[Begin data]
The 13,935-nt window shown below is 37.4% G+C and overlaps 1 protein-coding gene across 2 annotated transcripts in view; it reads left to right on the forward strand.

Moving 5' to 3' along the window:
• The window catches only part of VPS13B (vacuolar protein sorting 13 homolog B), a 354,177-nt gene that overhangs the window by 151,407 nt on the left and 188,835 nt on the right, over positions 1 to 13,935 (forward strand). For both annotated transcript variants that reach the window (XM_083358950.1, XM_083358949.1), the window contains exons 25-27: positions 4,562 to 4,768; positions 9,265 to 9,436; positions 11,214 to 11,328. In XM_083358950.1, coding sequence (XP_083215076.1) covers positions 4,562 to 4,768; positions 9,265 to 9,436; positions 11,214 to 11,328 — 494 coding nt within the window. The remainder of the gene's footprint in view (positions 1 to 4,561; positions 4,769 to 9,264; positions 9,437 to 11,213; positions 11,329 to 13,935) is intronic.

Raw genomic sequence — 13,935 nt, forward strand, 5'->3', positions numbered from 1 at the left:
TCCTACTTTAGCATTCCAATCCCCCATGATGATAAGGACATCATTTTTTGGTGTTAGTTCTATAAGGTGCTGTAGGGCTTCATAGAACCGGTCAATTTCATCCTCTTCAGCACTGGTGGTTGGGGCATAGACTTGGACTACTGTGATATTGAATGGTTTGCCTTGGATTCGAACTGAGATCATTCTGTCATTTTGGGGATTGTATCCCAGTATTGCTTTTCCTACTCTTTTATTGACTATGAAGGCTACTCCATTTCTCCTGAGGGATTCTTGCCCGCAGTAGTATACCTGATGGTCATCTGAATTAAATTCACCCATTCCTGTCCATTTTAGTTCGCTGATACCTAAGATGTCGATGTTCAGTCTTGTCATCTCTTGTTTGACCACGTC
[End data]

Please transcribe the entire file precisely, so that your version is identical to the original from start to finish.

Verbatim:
The 13,935-nt window shown below is 37.4% G+C and overlaps 1 protein-coding gene across 2 annotated transcripts in view; it reads left to right on the forward strand.

Moving 5' to 3' along the window:
• The window catches only part of VPS13B (vacuolar protein sorting 13 homolog B), a 354,177-nt gene that overhangs the window by 151,407 nt on the left and 188,835 nt on the right, over positions 1 to 13,935 (forward strand). For both annotated transcript variants that reach the window (XM_083358950.1, XM_083358949.1), the window contains exons 25-27: positions 4,562 to 4,768; positions 9,265 to 9,436; positions 11,214 to 11,328. In XM_083358950.1, coding sequence (XP_083215076.1) covers positions 4,562 to 4,768; positions 9,265 to 9,436; positions 11,214 to 11,328 — 494 coding nt within the window. The remainder of the gene's footprint in view (positions 1 to 4,561; positions 4,769 to 9,264; positions 9,437 to 11,213; positions 11,329 to 13,935) is intronic.

Raw genomic sequence — 13,935 nt, forward strand, 5'->3', positions numbered from 1 at the left:
TCCTACTTTAGCATTCCAATCCCCCATGATGATAAGGACATCATTTTTTGGTGTTAGTTCTATAAGGTGCTGTAGGGCTTCATAGAACCGGTCAATTTCATCCTCTTCAGCACTGGTGGTTGGGGCATAGACTTGGACTACTGTGATATTGAATGGTTTGCCTTGGATTCGAACTGAGATCATTCTGTCATTTTGGGGATTGTATCCCAGTATTGCTTTTCCTACTCTTTTATTGACTATGAAGGCTACTCCATTTCTCCTGAGGGATTCTTGCCCGCAGTAGTATACCTGATGGTCATCTGAATTAAATTCACCCATTCCTGTCCATTTTAGTTCGCTGATACCTAAGATGTCGATGTTCAGTCTTGTCATCTCTTGTTTGACCACGTC